One-Third of People Lie in LinkedIn Profile — Research

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According to student and personal loan marketplace LendEDU, a third of respondents to a recent survey said they lie about themselves in their LinkedIn profiles. Over 10% say their profiles are almost a complete fabrication. LinkedIn has a program to attack inaccurate information in profiles posted on its network, so the problem may not be as serious as it seems at first glance.

In specific, the research showed:

  • 34% of respondents lie to some degree on their LinkedIn profile, 11% stated their profile is almost a complete lie
  • 55% said their “skills” are the biggest lie on LinkedIn
  • A combined 58% said the “Who’s viewed your profile?” feature has deterred them to some degree from looking at profiles of other users

The conclusions were based on a survey of 1,252 people and LendEDU said the results were offered “in a data-driven report.”

LinkedIn is the large professional network in the world, with over 500 million users according to information released in April. The company was bought by Microsoft in June 2016 for $26 billion.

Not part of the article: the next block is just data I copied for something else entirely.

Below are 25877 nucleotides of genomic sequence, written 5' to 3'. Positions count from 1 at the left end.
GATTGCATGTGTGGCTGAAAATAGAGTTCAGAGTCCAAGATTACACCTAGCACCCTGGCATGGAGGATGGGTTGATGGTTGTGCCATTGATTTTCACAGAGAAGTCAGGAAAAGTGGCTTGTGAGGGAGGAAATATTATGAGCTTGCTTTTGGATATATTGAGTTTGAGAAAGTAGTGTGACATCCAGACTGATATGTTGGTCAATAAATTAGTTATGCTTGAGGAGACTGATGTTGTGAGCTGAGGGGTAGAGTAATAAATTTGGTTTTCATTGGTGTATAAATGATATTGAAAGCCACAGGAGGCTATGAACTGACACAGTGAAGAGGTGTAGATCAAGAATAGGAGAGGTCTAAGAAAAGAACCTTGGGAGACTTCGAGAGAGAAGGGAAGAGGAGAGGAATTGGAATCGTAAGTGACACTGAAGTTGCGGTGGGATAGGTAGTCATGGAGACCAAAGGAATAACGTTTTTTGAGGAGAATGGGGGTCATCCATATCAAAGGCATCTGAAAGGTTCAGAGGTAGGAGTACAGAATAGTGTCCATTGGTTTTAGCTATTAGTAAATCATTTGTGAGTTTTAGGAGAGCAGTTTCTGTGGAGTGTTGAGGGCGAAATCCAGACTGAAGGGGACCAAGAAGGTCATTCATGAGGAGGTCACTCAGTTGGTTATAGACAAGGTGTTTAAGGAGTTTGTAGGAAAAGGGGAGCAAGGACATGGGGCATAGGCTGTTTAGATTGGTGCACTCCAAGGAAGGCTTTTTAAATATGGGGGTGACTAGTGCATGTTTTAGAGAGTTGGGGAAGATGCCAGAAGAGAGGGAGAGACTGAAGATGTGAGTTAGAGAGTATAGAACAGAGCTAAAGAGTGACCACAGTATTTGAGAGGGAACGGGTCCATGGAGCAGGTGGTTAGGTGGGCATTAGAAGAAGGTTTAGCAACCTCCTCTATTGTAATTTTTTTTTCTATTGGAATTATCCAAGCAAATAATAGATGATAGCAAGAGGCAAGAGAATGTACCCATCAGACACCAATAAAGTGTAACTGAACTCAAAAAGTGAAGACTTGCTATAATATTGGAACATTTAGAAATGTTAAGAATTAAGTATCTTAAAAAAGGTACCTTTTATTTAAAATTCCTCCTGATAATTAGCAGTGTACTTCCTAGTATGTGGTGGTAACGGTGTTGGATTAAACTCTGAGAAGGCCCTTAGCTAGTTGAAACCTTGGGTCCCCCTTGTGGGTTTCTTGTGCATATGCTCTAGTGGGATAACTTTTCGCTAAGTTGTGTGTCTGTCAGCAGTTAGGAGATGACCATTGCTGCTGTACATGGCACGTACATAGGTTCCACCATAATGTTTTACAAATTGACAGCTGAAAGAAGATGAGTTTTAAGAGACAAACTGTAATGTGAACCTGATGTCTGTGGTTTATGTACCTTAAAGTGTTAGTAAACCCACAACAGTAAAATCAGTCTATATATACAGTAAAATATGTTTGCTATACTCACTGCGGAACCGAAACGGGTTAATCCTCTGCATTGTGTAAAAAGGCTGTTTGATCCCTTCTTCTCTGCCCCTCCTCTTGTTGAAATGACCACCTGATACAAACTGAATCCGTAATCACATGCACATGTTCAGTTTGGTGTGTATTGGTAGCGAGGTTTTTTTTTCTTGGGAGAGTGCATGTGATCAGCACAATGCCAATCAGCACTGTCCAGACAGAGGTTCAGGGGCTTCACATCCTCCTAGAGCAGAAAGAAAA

If the research is close to accurate, it poses a problem to members, particularly those who use the network to search for employees. LinkedIn is also used by people who want to connect to other members for the purpose of selling products or services.

LinkedIn has an elaborate set of methods to catch people who post misleading information:

  • To report profiles with inaccurate information, you can file a formal complaint using the Notice of Inaccurate Profile Information form.
  • Note: This form should only be used to report inaccurate profile information. If you want to report a fake profile, a hacked account, or a scam, please click on the applicable link below:
    • Reporting a fake profile
    • Reporting a hacked account
    • Reporting scams
  • Once you’ve completed the form, it will automatically be sent to our Trust and Safety team for review. You can save a copy for your reference.
  • If you believe the claim was submitted in error or if you contest the removal of the allegedly infringing, inaccurate, or unlawful content, you may submit a Counter-Notice.

Lying on resumes is a problem as old as resumes themselves. The lying has always posed a challenge to potential employers. Background checks have become a normal part of the hiring process.

Is the LendEDU data accurate? There’s no way to say. However, misleading LinkedIn profiles are a problem, and one that the company already addresses aggressively.